5 Things to Know About Refinancing a Reverse Mortgage

Reverse mortgages, it’s hard not to hear about them these days.  After all, millions of Americans are nearing retirement age and the for many, their most valuable asset is their home.  As such, it makes sense that today’s seniors would want to look at options to tap into the equity they have built up in their home’s over the years.  Even if you already have a reverse mortgage, did you know it’s even possible to refinance in the future? That’s right, and here are five things to know about refinancing a reverse mortgage.

  • Reasons to Refinance

One of the biggest reasons would be time.  If your reverse mortgage is more than 10-years-old, then you might be time to freshen up the agreement.  For example, while interest rates were low 10 years ago, they are even lower today and if the Fed keeps raising rates, then this year might be the last year of ultra-low rates.  As such, there is no better time than now to take advantage of low rates before they end.

In addition, the housing market in your area might be on the upswing.  This means that your home might be worth more today than when you originally signed your reverse mortgage.   Or maybe your spouse was under the age of 62 at the time you closed your reserve mortgage.  If this is the case, then a refinance is a good way to get a spouse’s name on the loan as well.

  • How Will I Benefit

As most reverse mortgages are insured by the Federal Housing Administration (FHA), then one thing you will need to undergo before closing your loan is counseling.  While this counseling is not always free, it will help to walk you through every aspect of your reverse mortgage to make sure it is in your best interests.

In addition, you will have to pay additional closing costs if you decide to refinance your reverse mortgage.  As such, you want to look at the costs and see if the benefits will work in your favor.  Also, keep in mind that your homeowner’s insurance premium might increase as the value of your home will have probably increased in value since your first mortgage.

  • The Application Process

Like every mortgage, the process begins with an application.  The difference is that this application will be for a new reverse mortgage.  As mentioned, this will also mean that you will need to schedule a new counseling session to review the terms of your mortgage.

While this is an added step, it is also a safety net to make sure that your refinanced reverse mortgage makes sense for you.  This is a good move as there are no shortage of people looking to take advantage of seniors.  If anything, it just gives you some extra time to think through the decision.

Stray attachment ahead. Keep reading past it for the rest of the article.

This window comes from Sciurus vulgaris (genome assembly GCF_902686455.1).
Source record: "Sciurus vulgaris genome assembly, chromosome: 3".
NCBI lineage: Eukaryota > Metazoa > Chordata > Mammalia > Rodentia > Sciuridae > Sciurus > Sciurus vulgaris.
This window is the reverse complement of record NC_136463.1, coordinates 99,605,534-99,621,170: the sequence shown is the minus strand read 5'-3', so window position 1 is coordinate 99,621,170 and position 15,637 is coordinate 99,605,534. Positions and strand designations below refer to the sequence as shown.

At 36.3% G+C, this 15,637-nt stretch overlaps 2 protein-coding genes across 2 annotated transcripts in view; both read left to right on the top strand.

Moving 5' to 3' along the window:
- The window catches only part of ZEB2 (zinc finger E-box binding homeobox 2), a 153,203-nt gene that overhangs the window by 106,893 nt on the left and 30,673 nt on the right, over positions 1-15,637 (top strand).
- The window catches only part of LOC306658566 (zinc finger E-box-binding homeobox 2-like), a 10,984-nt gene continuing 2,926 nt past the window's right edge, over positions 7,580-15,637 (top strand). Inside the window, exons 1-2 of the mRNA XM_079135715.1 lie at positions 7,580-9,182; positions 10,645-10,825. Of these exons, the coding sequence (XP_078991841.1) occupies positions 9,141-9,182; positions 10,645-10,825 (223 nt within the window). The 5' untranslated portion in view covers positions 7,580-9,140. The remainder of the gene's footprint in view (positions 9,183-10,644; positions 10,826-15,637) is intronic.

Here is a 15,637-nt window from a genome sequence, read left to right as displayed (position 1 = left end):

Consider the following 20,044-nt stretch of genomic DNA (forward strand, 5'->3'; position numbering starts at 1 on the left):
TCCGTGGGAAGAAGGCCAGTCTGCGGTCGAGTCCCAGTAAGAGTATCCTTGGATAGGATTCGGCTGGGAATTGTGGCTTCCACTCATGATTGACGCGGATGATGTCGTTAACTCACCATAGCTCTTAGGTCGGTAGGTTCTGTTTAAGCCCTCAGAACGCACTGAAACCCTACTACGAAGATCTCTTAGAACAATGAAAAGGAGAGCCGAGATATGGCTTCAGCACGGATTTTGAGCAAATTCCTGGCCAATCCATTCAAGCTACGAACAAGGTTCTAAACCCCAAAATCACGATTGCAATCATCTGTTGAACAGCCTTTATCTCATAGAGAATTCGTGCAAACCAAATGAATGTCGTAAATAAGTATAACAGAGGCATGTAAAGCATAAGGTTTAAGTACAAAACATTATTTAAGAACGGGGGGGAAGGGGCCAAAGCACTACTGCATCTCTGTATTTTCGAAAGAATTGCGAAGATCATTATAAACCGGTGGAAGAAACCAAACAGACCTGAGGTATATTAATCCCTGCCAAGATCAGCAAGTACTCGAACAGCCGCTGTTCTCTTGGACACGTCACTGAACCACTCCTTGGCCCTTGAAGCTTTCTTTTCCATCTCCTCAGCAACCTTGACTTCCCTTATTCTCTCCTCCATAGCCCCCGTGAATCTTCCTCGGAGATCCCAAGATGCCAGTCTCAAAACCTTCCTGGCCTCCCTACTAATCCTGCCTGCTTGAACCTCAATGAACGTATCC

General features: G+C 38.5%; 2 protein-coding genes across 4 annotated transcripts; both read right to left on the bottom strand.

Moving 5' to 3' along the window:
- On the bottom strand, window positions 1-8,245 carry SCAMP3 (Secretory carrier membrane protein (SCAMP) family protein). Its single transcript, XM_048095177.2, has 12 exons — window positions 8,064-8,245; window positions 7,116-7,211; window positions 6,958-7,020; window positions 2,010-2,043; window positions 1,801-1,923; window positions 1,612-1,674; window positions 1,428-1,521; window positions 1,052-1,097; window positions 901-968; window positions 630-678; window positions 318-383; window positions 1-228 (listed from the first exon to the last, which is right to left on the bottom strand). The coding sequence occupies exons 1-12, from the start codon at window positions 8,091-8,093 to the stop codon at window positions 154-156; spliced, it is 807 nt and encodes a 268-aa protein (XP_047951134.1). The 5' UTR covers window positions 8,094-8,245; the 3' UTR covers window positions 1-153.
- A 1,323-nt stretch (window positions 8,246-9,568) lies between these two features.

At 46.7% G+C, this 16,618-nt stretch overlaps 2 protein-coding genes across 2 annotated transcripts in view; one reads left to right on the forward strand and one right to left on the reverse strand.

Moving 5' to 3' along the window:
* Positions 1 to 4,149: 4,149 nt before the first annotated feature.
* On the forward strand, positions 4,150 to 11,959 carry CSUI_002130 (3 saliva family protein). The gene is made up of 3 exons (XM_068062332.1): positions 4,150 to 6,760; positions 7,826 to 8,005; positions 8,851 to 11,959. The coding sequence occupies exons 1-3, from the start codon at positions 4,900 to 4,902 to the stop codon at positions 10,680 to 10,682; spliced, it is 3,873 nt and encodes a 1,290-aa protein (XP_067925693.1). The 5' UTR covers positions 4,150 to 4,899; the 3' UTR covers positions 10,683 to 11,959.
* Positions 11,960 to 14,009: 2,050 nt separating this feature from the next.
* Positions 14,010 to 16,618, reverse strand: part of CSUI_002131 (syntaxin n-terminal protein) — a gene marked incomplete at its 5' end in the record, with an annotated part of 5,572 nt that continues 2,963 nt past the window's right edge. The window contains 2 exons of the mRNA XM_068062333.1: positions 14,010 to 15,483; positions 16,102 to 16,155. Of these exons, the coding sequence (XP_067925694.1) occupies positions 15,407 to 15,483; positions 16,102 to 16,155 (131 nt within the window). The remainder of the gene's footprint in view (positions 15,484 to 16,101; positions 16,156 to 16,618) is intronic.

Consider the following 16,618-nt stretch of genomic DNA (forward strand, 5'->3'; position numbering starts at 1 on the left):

Once your counseling session is complete, you will receive an approval notice and then you can schedule your closing.  As this is a refinance, one part of the closing will be to pay off the balance due on your original reverse mortgage.

Depending on the terms of your new reverse mortgage, you will either receive a check for the additional cash from the new reverse mortgage; or the new amount available will be set aside in a checking account which you can use later.

  • Closing Costs

While more and more lenders are offering low or no-cost reverse mortgages, most will require you to pay closing costs.  This will include the appropriate searches, origination fees, legal fees, and even counseling costs.

As such, you need to ask your lender what the costs will be.  This way you can make sure there are no last-minute surprises.  If there are, then don’t be afraid to walk away from the closing table, or you can use your three-day right of rescission to void the mortgage if you change your mind.

  • Can Heirs Refinance

Unless your heirs are over the age of 62 and are listed on the mortgage note, then they cannot refinance the reverse mortgage.  Remember, these loans become due when the borrowers no longer live in the house.  So, the only way an ‘heir’ can refinance a reverse mortgage is if they are named on the loan in the first place.  Barring that, your heirs will need to pay off the loan if they seek to keep the property in the family.

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